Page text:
Some of these things I have learned the hard way. Some I learned from turkey hunting legend, author, and mentor, John McDaniel.  He is the one who inspired me to do an episode on this topic to try and save people pain and worse while engaged in one of the most joyous pursuits in the woods. 

Few things hinder turkey hunters more than believing untruths. So, on this episode I am going to bust some commonly held turkey hunting myths to help empower you with good information to find more success in the woods.

I am not sure how some hunting myths get started but in general I think it is some combination of urban legend, lazy thinking, poor science, overzealous marketing, bad tradition, or down right sabotage.

Every sport has its myths, but turkey hunting has some serious ones that will keep you out of the woods and far from potential opportunities if you let them steer you. But the truth will set you free!

Listen to the episode to hear the myth busting.

Trail cameras can be very helpful for turkey scouting but to get the best results you need to use them differently than you do for other game. On this episode I share four major tips to use game cameras specifically for turkey scouting.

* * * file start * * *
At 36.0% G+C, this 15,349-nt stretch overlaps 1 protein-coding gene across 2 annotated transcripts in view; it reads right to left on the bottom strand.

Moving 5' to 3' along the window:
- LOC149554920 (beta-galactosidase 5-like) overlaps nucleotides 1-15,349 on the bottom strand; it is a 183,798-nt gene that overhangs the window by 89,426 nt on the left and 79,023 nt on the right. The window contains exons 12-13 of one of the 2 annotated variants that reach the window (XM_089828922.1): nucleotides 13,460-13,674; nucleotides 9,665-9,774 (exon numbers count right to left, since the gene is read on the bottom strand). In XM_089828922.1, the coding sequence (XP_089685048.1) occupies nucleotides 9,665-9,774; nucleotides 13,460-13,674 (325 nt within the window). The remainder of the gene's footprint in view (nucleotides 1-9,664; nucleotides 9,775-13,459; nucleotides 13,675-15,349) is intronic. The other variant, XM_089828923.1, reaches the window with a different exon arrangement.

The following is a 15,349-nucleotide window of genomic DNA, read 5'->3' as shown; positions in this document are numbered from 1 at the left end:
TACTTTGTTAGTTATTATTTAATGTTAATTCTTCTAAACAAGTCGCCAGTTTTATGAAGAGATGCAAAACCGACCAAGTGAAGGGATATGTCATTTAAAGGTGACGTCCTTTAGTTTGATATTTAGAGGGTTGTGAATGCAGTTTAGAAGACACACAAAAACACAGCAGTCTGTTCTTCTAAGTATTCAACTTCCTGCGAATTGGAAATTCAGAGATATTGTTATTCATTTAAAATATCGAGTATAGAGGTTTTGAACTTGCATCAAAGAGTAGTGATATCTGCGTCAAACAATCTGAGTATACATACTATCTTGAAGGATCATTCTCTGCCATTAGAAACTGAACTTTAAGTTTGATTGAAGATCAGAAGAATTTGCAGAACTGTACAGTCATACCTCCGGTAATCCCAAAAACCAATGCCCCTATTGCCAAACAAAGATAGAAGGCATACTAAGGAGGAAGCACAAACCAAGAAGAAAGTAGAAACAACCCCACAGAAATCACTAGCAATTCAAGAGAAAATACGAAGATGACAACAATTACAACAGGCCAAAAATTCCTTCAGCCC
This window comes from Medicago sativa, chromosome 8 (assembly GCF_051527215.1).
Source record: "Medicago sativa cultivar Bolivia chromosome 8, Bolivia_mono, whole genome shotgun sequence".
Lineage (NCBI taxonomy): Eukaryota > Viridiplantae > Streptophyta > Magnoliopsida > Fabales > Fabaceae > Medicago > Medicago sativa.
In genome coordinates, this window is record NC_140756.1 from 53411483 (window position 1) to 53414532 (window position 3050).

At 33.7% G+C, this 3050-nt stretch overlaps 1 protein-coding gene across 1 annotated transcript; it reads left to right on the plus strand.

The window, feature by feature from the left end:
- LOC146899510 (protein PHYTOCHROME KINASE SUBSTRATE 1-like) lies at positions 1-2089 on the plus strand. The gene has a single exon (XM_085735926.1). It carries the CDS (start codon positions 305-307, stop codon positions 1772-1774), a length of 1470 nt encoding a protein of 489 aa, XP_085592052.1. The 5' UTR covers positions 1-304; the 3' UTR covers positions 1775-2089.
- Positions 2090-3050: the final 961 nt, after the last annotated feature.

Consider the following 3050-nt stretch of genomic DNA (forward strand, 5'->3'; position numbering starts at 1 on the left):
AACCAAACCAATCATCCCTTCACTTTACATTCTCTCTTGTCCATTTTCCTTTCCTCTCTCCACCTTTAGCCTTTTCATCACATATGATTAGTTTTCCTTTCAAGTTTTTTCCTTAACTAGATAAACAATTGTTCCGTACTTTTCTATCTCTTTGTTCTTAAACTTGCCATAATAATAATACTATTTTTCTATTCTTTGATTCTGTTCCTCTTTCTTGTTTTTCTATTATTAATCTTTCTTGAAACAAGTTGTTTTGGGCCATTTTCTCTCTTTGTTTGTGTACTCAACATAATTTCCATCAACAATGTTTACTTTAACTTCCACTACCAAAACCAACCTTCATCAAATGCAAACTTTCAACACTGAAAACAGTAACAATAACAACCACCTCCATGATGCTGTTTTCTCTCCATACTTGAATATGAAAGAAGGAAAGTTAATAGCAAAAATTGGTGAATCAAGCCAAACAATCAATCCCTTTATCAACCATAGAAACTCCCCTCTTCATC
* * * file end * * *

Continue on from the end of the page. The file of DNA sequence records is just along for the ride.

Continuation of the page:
Take Aways:

  • The best trail camera strategies for deer are not the best for turkeys
  • Gobblers are shorter than deer
  • Turkeys move through areas that deer often pause in
  • Turkeys have less size and mass to set off camera sensors
  • Birds can walk through areas that deer may go around
  • Never trust the specs on a camera, always test it
  • Test every camera you put up to make sure you have the ideal angles and detection range
  • Check cameras during the middle of the day when turkeys are not likely to be in morning hunt areas
  • Listen to the episode to learn how to use game cameras for spring turkey scouting

Can you start scouting for turkeys too early? Or better still, when do you get the best returns for time spend scouting? On this episode I talk about the best times and situations for spring turkey scouting.

Take Aways

  • In the winter turkeys seek out habitat that helps them survive the winter, by spring they move into other areas.
  • As the breeding season approaches, turkey flocks break up and movement patterns shift.